Part 2: Tech skills /

Use of tech skills


Using LinkedIn insights on business functions, we can build a picture of how tech skills are used by groups of jobs – like Engineering, for instance, which is comprised of engineers, developers and technicians. Roles are grouped together, based on their skills they are made up of, to give us a sense of how they work together in functions – or, to put it another way, functions are the way that members use their skills in combination with others to perform a task (or set of tasks) within a business. By understanding functional areas as groups of skills, we can paint a picture of the skills that are used in combination. This is important, as reforms to education systems – from schools to lifelong learning – have historically focused on developing discreet knowledge domains, including subject areas like STEM, rather than viewing these subjects in combination.

Tech skills are being used across a range of functions, including Information Technology (15%), Business Development (9%), Arts and Design (7%), Sales (7%) and Education (3%).

Top functions worked in by LinkedIn members with tech skills

Proportion of LinkedIn members with tech skills (%) Function
Information Technology 15%
 Engineering  14%
 Business Development  9%
Operations 8%
Sales 7%
Arts and Design 7%
Programme and Project 6%
Entrepreneurship 4%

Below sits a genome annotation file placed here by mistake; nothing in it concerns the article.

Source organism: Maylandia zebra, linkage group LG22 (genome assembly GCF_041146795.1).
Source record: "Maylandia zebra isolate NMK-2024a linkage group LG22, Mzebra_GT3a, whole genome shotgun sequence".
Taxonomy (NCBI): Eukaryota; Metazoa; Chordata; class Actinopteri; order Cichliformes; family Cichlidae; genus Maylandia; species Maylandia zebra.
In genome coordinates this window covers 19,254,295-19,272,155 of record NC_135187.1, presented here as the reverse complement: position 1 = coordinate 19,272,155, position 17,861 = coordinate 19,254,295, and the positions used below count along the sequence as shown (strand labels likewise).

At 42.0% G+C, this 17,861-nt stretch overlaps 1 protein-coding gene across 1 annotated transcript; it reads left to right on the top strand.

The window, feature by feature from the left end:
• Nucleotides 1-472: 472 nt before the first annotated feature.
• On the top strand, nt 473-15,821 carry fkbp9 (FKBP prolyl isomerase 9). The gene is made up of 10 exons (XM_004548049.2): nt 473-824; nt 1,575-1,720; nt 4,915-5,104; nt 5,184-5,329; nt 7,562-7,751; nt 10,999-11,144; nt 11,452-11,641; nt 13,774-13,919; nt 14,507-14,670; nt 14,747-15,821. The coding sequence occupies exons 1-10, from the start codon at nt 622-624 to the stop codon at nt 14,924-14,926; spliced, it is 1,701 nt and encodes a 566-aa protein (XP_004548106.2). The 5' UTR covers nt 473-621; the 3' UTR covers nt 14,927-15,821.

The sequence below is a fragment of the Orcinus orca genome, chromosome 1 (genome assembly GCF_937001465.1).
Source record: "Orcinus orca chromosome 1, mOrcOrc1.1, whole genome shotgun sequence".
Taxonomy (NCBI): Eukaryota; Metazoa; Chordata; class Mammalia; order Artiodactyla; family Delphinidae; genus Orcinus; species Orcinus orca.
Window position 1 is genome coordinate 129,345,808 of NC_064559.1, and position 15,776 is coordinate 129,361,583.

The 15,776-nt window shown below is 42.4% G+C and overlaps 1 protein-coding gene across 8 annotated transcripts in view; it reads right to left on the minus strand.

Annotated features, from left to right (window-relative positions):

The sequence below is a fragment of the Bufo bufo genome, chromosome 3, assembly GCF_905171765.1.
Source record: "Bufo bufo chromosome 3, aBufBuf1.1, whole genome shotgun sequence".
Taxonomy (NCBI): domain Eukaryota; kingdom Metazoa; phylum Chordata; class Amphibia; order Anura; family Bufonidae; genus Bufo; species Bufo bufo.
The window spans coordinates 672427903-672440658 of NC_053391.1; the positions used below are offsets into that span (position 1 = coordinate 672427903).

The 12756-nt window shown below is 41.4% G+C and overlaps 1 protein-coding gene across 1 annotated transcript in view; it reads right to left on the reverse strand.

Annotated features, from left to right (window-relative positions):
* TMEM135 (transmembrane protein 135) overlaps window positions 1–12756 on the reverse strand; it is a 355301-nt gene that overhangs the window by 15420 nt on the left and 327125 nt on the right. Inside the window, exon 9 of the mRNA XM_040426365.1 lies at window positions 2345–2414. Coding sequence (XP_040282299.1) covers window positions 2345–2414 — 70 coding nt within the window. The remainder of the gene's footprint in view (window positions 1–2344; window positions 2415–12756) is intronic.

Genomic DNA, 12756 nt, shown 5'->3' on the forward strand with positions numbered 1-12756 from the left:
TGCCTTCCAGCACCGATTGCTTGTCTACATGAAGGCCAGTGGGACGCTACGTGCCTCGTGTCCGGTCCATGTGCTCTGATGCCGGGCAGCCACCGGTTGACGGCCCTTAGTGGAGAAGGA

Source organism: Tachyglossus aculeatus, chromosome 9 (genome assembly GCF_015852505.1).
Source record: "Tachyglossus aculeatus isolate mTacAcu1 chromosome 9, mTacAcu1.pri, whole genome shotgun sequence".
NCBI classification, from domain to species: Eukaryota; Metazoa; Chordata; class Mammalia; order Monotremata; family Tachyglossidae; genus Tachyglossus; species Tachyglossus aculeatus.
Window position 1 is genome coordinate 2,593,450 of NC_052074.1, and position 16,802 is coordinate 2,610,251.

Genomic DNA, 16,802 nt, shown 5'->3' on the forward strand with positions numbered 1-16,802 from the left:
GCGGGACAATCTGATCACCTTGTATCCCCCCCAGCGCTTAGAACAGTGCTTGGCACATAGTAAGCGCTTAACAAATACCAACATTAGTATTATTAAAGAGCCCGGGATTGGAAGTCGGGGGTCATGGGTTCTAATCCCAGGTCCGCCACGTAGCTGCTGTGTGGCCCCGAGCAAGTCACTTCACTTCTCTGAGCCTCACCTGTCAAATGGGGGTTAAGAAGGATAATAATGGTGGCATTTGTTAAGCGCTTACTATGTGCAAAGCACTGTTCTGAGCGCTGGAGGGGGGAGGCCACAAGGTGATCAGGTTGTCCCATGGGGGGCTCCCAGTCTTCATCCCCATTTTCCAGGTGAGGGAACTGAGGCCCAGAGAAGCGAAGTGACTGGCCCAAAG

Finance 3%
Consulting 3%
Education 3%
Marketing 3%
Media and Comms 2%

These functions are important not just for digital tech businesses, as evidenced by Tech Nation, but right across the economy – and are not sector specific – which signals that the UK should be prioritising the development of the tech skills that contribute to them in the same way that we think about the core role of literacy or numeracy.

The findings also show that tech skills are being used to drive innovation. 4% of LinkedIn members with tech skills work in the Entrepreneurship function – a fundamental part of the UK’s thriving startup ecosystem, and essential for companies to stay at the cutting edge of tech developments.


Tech skills are found across a wide range of occupations aside from the usual suspects, like Software Developers and IT Consultants (6% and 5% of LinkedIn members with tech skills, respectively), including Salespeople (6%) and Creative Designers (3%).

This shows that tech skills are not the exclusive preserve of Software professionals and IT specialists, but an integral part of the skills mix for a variety of occupations. The graph below shows the top jobs worked in by LinkedIn members with tech skills, the values describe the share of the total number of members with tech skills working in a given occupation. From roles such as Software Developer (where the proportion of members with tech skills sits at just over 6%) and Technology Manager, which are regarded as archetypal tech roles, to Sales (at 6%) and Business Development roles – the range of roles is extensive, and again, reinforces the pervasiveness of tech skills across roles, as well as functions.